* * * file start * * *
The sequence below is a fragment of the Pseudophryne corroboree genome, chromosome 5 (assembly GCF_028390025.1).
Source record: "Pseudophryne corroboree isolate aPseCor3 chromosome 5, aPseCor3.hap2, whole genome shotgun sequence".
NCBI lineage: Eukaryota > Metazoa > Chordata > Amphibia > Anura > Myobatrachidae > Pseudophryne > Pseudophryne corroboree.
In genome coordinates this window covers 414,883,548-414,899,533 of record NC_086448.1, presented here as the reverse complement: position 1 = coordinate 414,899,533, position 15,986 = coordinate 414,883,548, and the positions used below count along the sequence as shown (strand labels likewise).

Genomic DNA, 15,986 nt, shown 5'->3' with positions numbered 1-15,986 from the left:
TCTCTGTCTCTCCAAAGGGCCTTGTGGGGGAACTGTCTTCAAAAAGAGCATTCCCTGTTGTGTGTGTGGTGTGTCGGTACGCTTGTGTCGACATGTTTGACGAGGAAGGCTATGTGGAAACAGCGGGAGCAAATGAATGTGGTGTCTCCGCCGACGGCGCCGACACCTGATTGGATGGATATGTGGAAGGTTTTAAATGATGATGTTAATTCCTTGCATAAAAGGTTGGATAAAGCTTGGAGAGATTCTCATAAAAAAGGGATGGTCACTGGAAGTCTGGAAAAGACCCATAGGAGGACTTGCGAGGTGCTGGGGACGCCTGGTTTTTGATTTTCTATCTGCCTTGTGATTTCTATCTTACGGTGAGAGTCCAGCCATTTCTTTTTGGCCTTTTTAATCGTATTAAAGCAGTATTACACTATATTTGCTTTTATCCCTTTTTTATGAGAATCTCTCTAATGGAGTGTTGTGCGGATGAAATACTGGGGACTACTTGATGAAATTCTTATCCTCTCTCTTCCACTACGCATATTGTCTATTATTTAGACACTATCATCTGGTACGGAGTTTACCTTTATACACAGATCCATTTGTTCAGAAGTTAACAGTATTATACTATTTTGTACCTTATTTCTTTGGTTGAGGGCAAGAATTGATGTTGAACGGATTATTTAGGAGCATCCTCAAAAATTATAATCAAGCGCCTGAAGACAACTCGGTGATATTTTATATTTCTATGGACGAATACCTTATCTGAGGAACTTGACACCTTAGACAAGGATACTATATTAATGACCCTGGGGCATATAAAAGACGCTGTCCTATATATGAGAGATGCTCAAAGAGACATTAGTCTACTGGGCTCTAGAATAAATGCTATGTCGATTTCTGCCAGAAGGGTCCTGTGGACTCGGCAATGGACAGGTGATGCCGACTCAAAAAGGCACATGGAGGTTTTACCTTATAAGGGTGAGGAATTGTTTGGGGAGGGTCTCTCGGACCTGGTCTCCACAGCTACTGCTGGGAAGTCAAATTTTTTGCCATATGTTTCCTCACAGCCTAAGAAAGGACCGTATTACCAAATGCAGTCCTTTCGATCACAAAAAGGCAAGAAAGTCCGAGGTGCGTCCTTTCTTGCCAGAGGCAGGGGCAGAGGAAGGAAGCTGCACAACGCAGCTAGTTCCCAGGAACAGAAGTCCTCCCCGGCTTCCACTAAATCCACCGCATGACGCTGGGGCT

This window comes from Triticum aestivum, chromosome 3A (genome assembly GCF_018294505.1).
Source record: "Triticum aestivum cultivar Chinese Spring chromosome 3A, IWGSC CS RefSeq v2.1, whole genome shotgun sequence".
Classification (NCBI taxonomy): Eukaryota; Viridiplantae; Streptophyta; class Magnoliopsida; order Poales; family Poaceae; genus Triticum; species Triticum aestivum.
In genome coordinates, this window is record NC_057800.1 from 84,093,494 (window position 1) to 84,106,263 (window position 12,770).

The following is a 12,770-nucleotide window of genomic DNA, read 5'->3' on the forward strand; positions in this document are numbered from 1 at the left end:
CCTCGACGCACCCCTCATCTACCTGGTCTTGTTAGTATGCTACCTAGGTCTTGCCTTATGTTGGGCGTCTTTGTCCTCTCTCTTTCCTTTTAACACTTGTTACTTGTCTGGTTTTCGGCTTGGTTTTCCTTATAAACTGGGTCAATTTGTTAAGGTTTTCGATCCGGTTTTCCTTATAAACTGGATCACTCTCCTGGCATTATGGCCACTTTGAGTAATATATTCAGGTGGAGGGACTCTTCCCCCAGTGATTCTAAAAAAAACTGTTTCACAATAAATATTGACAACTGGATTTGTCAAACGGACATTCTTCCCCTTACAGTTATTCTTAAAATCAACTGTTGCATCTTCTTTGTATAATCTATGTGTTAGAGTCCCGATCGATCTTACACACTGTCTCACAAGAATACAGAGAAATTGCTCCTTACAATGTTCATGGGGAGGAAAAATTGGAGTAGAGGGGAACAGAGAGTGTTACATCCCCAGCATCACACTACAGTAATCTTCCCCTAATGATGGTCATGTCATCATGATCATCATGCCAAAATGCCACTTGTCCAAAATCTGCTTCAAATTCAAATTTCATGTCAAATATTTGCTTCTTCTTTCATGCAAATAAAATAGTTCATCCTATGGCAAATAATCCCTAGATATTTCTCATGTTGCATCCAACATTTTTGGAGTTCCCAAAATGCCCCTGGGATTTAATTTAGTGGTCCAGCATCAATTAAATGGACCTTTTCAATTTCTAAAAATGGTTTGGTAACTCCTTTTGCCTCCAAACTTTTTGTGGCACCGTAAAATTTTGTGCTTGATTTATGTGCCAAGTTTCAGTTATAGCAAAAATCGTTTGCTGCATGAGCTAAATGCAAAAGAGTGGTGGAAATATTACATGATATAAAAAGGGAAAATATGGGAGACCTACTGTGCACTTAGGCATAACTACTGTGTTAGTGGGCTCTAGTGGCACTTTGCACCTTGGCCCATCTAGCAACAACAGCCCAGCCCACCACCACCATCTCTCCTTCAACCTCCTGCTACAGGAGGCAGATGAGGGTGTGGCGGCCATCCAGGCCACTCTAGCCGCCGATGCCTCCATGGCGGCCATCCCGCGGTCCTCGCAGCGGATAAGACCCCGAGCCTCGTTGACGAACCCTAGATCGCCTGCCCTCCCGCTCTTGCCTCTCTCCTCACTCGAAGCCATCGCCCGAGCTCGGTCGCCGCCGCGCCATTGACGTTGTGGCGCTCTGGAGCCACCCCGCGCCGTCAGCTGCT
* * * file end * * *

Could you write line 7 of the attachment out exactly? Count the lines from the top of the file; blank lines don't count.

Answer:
This window comes from Triticum aestivum, chromosome 3A (genome assembly GCF_018294505.1).